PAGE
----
Bank lending by challenger and specialist banks claimed a 55% share of the market in 2022, according to a report by the British Business Bank (BBB).

In its Small Business Finance Markets 2022/23 report, the BBB said major banks were knocked off their perch last year as specialist providers lent £35.5bn to SMEs.

Gross bank lending increased by 12.8% in 2022, however, net lending fell by £8.5bn in large part reflecting repayment of Covid loans.

The report reveals the smaller business asset finance market also reached a record level in 2022 with an increase in new business of 11% in 2022 to £22.1bn. This was driven in part by some easing of supply chain shortages and by rising asset prices.

Simon Goldie, director of business finance at the Finance & Leasing Association (FLA) said: “The fact that SMEs are increasingly choosing to borrow from challenger and specialist lenders underlines the importance of having a broad spectrum of providers to ensure that much-needed finance reaches all corners of the economy.

“The report also revealed that the asset finance market saw record levels of new business in 2022. Leasing and hire purchase are popular products with SMEs – they make good business sense. 

“In the current economic conditions, firms may want to maintain some flexibility with their cash flow. Depending which sector they operate in, they may not want to buy an asset outright if they operate in a high tech industry where obsolescence is a factor or if they only need it for a few months at a time.

“Because of the inherent flexibility of asset finance, it is all the more frustrating that the Super-Deduction does not include these options.

“The FLA and seven other trade bodies have written to the Chancellor recommending that a new Green Super-Deduction replaces the existing programme when it comes to an end in March. 

“This would help to address an additional finding in the British Business Bank’s report – that Net Zero deals are concentrated in London. Net Zero is a national issue, and firms across the country need finance options that work with the grain of their business.”

‘SMEs need a new Green Super-Deduction to help net zero transition’

Demand for smaller business finance is down

The data reports a considerable drop in the demand for external finance. In Q3 2022, only 33% of smaller businesses were using external finance compared to 44% the year prior. Gross lending grew despite fewer smaller businesses using finance, as they sought larger loans to support their business due to inflationary pressures. In addition, survey findings show that success rates for those seeking loans fell sharply from 80% to 64% year on year.

For the smaller business equity finance market specifically, investment activity has slowed considerably since Q3 2022. Recent years have seen larger equity deal sizes and increased company valuations but in recent months investors have re-evaluated their positions leading to smaller deals and lower valuations. 

Net zero deal numbers outperforming the wider equity market

Data shows that equity finance markets are adapting to growing demand for investment in green innovation with net zero deals outperforming the wider equity market. These deals currently make up 12% of all smaller business equity deals compared to only 5% in 2018, and deal values are rising even faster. Investment value of net zero-related deals rose by 184% over the past year, soaring to a new record level of £1.7bn.

The majority of net-zero related deals are currently concentrated in London, accounting for 36% of UK deals and a third of the investment value. Outside of the capital, the South East of England and Scotland account for a greater share of net-zero-related deal count or investment value than their share of UK turnover from low-carbon sector businesses. All other Nations and regions have a lower share by comparison.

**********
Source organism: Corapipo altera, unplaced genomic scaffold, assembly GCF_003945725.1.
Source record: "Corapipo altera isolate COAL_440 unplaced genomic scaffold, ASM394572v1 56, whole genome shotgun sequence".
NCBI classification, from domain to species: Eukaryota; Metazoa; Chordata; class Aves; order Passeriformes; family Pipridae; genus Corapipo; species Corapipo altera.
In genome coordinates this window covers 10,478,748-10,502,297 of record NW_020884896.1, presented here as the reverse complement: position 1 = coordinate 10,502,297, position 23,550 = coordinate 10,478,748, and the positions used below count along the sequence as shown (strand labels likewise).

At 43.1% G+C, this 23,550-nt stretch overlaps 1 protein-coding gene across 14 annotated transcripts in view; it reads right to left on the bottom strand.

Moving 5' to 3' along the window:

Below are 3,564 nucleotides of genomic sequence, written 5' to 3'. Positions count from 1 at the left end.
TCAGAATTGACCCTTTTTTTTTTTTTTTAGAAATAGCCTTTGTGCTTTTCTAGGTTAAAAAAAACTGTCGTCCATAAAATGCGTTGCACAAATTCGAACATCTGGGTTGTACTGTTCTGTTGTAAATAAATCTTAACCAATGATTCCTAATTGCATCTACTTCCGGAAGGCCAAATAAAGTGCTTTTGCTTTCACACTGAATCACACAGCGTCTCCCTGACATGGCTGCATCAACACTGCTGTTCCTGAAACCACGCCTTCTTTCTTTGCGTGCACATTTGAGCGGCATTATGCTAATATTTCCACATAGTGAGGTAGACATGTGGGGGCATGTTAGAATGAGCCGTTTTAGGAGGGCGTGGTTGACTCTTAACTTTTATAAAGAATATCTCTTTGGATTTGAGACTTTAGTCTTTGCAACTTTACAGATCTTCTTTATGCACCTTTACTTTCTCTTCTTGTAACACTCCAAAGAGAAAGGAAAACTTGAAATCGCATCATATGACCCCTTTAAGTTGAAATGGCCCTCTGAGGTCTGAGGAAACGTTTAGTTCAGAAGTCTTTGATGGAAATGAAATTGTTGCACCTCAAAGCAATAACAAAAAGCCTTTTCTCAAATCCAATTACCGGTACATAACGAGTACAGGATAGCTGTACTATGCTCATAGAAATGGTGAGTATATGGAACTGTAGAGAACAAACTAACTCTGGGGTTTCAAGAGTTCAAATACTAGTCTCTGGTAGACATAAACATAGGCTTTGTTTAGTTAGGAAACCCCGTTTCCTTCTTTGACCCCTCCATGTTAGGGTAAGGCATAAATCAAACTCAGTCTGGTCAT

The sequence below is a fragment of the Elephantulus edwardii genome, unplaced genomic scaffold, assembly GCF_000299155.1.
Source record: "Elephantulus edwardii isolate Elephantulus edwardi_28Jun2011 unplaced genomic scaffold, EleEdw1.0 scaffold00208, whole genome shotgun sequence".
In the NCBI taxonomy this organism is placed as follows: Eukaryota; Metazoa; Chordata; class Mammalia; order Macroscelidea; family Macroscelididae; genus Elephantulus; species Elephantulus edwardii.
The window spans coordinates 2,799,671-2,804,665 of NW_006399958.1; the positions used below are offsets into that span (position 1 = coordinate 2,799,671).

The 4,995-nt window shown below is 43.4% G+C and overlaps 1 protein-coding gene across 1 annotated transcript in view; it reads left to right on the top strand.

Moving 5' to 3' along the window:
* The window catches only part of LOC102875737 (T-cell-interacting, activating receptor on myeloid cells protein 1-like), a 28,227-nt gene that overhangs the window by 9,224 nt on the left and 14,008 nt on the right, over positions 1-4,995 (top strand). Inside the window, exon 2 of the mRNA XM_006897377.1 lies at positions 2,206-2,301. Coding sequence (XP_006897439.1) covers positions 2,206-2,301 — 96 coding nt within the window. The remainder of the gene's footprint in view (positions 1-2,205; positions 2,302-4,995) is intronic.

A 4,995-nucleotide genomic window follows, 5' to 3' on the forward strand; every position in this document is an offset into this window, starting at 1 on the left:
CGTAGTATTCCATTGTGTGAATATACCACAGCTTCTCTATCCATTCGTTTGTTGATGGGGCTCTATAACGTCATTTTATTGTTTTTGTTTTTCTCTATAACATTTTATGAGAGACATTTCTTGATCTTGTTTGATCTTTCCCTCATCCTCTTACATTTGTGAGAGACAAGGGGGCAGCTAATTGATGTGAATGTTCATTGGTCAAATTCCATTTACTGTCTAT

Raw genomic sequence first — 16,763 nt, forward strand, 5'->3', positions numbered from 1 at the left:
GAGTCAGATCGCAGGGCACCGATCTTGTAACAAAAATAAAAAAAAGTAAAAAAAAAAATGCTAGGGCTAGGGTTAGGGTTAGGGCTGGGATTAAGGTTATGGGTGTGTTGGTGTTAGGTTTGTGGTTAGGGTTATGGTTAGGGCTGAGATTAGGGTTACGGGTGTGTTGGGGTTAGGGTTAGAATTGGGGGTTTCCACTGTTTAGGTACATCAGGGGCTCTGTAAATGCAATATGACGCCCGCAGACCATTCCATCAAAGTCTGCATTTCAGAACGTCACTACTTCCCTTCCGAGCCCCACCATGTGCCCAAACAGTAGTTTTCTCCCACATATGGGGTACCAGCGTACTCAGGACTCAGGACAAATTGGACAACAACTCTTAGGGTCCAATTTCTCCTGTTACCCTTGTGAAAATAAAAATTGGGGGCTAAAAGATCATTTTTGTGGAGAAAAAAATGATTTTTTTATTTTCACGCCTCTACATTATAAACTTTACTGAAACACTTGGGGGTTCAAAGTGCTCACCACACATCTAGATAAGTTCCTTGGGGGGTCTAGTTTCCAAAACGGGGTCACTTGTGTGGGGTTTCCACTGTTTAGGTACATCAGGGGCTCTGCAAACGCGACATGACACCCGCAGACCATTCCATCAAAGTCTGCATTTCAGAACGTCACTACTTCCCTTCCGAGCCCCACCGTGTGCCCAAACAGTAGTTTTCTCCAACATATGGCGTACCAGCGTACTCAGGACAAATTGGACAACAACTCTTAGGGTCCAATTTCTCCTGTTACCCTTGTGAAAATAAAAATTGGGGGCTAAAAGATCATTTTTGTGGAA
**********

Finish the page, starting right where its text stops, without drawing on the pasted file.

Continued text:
The British Business Bank is committed to financing ground-breaking solutions to climate change to help smaller businesses transition to net zero. By breaking down barriers it will enable more entrepreneurs and business owners to contribute to the goal of a net zero economy by 2050.

Innovation required to boost productivity and economic growth

The report reinforces the importance of innovation in order to scale up UK productivity rates and encourage economic growth in a challenging macro-economic climate.

The UK is ranked second in the G7 for our innovation environment by the Global Innovation Index, but the UK’s ranks fifth in the G7 nations in terms of the proportion of its smaller businesses that are innovative. The UK would require around 440k more innovative smaller businesses to meet the G7 average.

Innovative businesses are more likely to use some form of external finance (65% vs 58% of non-innovators). Smaller businesses seeking finance to innovate are also reported to be using a wide range of finance products, with many smaller businesses opting for grant finance, asset finance or bank overdrafts to help them develop and adopt innovative products and processes.

However, availability of finance (9%) and the cost of finance (8%) are identified as significant barriers to innovation.

Louis Taylor, CEO, British Business Bank, said: “Today’s report finds strong growth from challenger and specialist banks, as well as asset finance provision, as businesses seek alternative finance options. There are promising signs of growth in the net-zero deal sector as equity finance markets respond to growing demand for investment in green innovation.”

“Smaller businesses are clearly adapting to a challenging economic climate, with many reducing their use of external finance. At the British Business Bank, we are committed to supporting these businesses as they seek to achieve sustainable growth, and in turn boost economic productivity, by improving their access to external finance.”

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